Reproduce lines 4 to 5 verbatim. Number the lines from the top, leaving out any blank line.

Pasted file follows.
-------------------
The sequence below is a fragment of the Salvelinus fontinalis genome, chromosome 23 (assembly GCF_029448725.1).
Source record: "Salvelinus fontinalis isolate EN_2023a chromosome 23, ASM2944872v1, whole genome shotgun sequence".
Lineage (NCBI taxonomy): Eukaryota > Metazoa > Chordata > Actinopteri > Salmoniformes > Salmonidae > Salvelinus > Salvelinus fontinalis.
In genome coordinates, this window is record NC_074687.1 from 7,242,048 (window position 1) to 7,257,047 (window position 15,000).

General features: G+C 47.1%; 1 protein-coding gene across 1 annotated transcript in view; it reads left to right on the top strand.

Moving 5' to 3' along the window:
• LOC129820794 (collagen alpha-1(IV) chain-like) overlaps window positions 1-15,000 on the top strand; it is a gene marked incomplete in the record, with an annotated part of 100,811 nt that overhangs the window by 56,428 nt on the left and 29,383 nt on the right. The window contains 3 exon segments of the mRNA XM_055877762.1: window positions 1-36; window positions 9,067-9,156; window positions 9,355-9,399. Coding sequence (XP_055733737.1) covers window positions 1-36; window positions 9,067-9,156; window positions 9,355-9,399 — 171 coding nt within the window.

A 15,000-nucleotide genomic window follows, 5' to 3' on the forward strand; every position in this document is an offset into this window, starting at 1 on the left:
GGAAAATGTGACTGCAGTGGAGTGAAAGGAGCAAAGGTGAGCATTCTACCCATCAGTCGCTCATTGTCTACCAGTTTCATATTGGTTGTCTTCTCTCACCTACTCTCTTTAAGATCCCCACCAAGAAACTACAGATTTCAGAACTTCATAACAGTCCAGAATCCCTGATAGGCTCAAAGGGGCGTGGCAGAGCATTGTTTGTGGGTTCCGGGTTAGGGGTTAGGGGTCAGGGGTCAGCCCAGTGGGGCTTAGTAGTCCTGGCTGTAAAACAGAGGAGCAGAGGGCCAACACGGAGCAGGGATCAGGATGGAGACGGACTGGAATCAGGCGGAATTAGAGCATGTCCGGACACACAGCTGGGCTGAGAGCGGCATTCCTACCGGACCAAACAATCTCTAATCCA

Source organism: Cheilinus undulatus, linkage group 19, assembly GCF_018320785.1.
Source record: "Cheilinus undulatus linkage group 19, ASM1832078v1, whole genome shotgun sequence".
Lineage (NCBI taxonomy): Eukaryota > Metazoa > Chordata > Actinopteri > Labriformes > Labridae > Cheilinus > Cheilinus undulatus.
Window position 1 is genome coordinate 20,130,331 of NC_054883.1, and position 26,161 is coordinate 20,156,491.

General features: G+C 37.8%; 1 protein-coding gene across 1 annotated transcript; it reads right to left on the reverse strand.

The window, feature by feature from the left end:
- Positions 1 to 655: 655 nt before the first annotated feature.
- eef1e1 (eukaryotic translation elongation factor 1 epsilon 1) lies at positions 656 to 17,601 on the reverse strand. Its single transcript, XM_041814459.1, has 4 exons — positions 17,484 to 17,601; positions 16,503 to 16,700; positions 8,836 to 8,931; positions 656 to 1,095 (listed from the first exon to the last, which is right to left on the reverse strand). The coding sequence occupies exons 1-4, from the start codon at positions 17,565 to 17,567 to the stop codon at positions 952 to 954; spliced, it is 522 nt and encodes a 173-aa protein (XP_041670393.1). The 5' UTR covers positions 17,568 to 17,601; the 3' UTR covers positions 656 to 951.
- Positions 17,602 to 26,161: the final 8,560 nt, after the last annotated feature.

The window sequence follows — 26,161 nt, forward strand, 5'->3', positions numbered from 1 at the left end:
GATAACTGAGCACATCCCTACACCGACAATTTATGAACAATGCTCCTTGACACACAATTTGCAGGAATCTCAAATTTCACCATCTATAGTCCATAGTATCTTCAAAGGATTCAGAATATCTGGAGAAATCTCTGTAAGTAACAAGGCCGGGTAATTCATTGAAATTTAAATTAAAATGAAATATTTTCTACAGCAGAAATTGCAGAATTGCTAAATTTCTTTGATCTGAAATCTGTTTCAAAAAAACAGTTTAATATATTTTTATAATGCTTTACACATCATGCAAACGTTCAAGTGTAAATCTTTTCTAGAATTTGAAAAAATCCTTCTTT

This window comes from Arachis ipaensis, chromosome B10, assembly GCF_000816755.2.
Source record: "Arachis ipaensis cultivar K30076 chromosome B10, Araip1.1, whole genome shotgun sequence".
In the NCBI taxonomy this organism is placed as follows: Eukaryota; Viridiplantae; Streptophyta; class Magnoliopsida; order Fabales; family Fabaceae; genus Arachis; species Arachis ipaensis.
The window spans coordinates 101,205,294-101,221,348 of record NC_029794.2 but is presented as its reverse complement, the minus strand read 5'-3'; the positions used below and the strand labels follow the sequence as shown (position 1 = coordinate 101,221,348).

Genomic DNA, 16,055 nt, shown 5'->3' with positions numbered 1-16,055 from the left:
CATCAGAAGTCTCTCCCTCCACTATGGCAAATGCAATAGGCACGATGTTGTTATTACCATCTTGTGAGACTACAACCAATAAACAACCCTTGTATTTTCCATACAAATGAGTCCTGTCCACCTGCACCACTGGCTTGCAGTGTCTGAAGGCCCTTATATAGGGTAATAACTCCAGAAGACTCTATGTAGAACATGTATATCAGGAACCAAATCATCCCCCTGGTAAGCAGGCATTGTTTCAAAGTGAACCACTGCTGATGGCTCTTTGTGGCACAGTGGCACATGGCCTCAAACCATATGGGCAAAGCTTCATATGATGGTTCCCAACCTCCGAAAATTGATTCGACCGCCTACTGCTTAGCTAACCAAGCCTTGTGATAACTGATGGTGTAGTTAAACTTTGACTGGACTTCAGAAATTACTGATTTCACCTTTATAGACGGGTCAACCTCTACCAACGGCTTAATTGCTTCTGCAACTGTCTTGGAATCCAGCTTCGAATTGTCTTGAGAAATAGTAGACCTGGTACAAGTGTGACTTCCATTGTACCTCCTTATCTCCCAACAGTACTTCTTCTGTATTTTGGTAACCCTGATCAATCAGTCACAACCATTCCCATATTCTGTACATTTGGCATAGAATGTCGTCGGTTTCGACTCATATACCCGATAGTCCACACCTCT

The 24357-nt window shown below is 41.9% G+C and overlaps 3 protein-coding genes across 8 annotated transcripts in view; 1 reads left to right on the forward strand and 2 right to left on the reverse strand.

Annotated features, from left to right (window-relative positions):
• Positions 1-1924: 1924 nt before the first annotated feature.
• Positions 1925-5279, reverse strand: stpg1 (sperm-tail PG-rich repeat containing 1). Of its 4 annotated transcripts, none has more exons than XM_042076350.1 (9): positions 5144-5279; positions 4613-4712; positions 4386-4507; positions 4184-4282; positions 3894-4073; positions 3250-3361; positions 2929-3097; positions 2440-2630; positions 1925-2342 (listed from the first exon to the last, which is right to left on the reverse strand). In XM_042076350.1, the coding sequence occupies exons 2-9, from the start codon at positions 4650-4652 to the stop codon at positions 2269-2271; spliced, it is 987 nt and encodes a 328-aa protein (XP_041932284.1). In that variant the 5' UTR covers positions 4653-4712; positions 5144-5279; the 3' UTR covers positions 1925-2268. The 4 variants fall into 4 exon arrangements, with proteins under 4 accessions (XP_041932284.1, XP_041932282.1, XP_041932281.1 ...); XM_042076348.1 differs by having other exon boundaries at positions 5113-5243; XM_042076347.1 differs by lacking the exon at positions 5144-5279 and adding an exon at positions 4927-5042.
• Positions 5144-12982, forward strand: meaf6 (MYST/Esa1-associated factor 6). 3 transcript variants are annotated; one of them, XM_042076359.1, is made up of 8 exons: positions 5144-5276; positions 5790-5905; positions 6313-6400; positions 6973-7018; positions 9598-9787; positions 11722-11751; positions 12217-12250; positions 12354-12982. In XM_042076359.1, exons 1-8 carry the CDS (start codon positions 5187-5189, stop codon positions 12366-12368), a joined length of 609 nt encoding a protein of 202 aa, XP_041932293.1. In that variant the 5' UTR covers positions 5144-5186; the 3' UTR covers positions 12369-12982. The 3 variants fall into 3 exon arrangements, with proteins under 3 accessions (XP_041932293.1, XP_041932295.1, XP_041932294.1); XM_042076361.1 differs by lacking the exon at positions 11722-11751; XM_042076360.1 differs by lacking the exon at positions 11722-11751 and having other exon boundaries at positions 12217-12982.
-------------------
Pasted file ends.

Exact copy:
In genome coordinates, this window is record NC_074687.1 from 7,242,048 (window position 1) to 7,257,047 (window position 15,000).

General features: G+C 47.1%; 1 protein-coding gene across 1 annotated transcript in view; it reads left to right on the top strand.